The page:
Fly bodies created using wraps of delicate materials like pheasant tail fibers and peacock herl can easily be cut by trout teeth and unwind, rendering the fly all but useless. Counter wrapping with wire, thread or tinsel over top of the delicate materials will greatly increase the fly’s durability.
Counter wrapping means wrapping a second material in the opposite direction, over top of the first. The second material crosses the fibers of the first numerous times and really stands out, enhancing segmentation.
Wrapping the second material in the same direction as the first, although helpful, does not cross the underlying material as often and tends to sink in, making segmentation less visible.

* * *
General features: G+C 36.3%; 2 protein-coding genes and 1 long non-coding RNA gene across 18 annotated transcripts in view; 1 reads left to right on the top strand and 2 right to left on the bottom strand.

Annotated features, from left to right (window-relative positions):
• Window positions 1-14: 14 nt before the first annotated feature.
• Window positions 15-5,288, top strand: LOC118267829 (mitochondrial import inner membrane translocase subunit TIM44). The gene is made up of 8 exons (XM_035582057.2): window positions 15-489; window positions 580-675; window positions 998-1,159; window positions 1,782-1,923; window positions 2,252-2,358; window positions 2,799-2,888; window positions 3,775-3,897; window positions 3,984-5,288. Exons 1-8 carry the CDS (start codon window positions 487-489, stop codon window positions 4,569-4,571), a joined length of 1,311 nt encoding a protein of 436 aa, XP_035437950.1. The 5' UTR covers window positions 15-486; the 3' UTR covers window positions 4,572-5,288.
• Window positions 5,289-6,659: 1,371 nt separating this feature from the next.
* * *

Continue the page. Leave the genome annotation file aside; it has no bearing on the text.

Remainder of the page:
This modified woolly bugger illustrates how counter wrapping can be used multiple times in a single fly. The peacock herl is wrapped normally from back to front. Then a hackle feather, although wound in the same direction around the hook shank, is wrapped from front to back, so it counter wraps the peacock herl below. Finally, a wire rib is wound from back to front thus counter wrapping the hackle stem to produce an extremely durable bugger.